The Heart of a Mother – Part 4
By: Gracie K. Harold
Trigger Word Warning: miscarriage, grief, blended family
My last three posts have chronicled my journey into and through motherhood thus far. Today’s post will transparently bring you up to speed on our current “adjustments to normal”.
Not long ago, James and I were shocked to discover that I had miscarried. We thought we were done having kids. We were content with the children we have, and yet losing this child surprised me with the amount of grief I experienced.
How can you miss someone so much when you never even got to hold them? After my first miscarriage 15 years ago, I thought I had this grieving thing figured out. I don’t. I am learning that my grief sometimes reflects my fears and insecurities.
James loves me so purely, so tenderly, so compassionately; that sometimes I run emotionally in fear that he will reject me like my ex-husband did. Last night, I blew it with James. Horribly. The bottom line is instead of trusting his love for me; I feared his rejection and hatred of me, so I hurt him with words I can never take back. I love James more than any other man I have ever loved. Oh foolish heart! When will I learn to trust that I am loved? This is not my first marriage again. This is a new creation, a new wedding with a good man who loves me.
I am the bride of my beloved.
Even now, in this new grief and with the questions that I am wrestling with, I desire to unflinchingly look God in the eye and ask what in the world this will accomplish. I hurt. A baby was the last thing James and I were planning for, but now that this little person is gone; I just want to meet him and hold him.
This last weekend, James held me as I sobbed. Afterwards, I looked at him and asked, “A baby was the last thing we wanted right now. We already have 7 kids! But why on earth does it hurt so badly to lose him before we even got to know he was there? Why am I grieving so hard?” James was choked up as he said, “It’s because you have the heart of a mother.” I am sobbing all over again as I write this.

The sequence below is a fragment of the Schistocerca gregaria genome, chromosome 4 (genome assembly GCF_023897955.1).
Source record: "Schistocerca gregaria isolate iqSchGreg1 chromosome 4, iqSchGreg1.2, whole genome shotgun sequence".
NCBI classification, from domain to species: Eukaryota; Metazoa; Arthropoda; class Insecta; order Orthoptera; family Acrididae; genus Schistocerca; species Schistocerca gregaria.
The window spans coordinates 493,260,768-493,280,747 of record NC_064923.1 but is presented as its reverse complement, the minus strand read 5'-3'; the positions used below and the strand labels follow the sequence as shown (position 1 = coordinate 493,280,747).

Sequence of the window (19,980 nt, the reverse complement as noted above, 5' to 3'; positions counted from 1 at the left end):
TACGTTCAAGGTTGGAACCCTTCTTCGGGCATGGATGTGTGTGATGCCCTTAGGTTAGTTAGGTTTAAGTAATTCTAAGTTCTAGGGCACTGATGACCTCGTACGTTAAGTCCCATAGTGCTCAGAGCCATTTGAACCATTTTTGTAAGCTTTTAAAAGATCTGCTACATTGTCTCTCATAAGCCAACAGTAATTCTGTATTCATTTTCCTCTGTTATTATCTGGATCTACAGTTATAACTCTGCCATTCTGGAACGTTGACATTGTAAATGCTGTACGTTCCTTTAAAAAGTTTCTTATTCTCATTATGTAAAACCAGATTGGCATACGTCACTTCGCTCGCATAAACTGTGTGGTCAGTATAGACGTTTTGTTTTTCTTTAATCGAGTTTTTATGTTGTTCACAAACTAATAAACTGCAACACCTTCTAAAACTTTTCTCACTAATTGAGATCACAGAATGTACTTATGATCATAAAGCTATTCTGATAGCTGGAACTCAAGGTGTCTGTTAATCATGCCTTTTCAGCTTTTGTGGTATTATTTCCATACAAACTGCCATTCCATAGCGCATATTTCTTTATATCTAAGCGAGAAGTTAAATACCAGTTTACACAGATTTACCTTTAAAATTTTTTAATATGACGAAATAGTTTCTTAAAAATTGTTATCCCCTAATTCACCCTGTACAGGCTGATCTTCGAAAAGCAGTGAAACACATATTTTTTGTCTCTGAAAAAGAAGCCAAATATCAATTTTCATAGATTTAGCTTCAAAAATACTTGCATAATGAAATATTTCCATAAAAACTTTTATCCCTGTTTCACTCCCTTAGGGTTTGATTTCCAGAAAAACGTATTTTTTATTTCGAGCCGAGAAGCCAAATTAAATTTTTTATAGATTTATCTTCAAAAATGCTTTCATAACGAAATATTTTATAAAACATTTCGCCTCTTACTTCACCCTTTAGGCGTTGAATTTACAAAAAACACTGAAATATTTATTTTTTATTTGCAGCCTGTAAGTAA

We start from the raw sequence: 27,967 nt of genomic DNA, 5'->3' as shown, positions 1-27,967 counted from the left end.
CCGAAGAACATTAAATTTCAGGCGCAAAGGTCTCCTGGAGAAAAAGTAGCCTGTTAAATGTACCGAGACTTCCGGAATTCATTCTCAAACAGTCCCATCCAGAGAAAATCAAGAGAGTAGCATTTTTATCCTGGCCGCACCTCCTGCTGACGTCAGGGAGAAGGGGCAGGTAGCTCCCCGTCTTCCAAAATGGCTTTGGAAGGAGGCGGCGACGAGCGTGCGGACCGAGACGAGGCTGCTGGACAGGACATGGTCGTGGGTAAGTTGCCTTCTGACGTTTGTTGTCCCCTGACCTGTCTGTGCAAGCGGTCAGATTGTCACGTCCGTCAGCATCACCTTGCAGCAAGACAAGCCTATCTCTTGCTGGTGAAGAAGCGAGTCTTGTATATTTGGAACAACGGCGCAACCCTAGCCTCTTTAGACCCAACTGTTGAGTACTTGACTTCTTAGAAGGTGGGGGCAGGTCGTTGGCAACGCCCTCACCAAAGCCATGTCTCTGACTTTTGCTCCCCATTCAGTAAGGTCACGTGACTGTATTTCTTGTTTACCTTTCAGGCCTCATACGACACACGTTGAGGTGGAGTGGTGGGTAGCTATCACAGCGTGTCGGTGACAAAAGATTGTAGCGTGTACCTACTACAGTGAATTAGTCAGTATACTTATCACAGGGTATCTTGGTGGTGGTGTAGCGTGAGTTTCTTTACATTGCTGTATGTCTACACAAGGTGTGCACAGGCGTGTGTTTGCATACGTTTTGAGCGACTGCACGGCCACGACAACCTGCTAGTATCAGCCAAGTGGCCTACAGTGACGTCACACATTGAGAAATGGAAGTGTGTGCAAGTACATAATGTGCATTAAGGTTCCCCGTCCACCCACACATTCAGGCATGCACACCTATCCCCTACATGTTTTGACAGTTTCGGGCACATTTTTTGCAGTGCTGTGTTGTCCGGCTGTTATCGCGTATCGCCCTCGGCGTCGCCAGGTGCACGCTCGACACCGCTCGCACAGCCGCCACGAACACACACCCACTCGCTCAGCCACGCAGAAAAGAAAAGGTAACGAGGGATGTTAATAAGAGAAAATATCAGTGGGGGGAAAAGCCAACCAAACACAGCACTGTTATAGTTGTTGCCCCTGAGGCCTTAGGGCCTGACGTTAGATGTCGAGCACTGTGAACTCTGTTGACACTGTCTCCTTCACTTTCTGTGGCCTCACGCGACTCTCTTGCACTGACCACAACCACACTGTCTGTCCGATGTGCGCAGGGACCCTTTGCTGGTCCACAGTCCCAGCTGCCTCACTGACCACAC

James’s grief is totally different from mine. I really have had a hard time with that. I thought that maybe he didn’t want a baby with me, or he was pulling away from me, or maybe even starting to despise me because I had gotten pregnant. This morning, I was pouring out my heart to God about it all. Last night my beloved husband reassured me that he loves me. He has no intention of leaving me. He loves all of our kids. He enjoys my companionship. God reminded me of all that James said and did last night to minister to me. Then God very clearly impressed the following on my soul:
A miscarriage isn’t the baby rejecting you as a mother, or God rejecting you as a mother. Your spouse/significant other may grieve differently than you do. Grieving differently doesn’t mean that he is rejecting you as a mother, or that he didn’t/doesn’t want to experience life beside you anymore. It just means that death is a painful part of life. When you grieve, Christ patiently holds you and walks beside you. Just don’t let your grief become the “boss of your life”, or the center of your focus.
BRING YOUR GRIEF TO THE CREATOR VULNERABLY & AUTHENTICALLY, TRUSTING THAT HE’S BIG ENOUGH TO HANDLE HOW TO NAVIGATE YOUR EMOTIONS WHEN YOUR HEART FEELS SHATTERED.
So that’s what we have been doing. James and I met with our pastor, and had a quiet baby dedication for our son. We named him Samuel Nathan. Samuel means, “Heard by God” and Nathan means “an unexpected gift of God”. Even as we grieve never getting to hold him, we know that God is holding him.
At first, I was hesitant to tell the children. A very close friend gently chided me to remember not to shield my kids unnecessarily. He pointed out that we naturally desire our lives to look glossy and smooth. He reminded me that my kids will learn how to grieve by seeing the honesty of their mother. He is right.
We sat the children down and told them about Samuel. I had purchased a balloon that said “baby boy”, and we all took turns writing on it in permanent marker. We cried, prayed and then went outside to release the balloon up into the sky.
We have days that are harder than others, and we have days that surprise us because they are easier than anticipated.
If my grief is calm and still, or if my grief is overwhelming, I know that either way, no matter what, I am still a mother…whether or not all my children are with me.
Thank God he gave me the heart of a mother!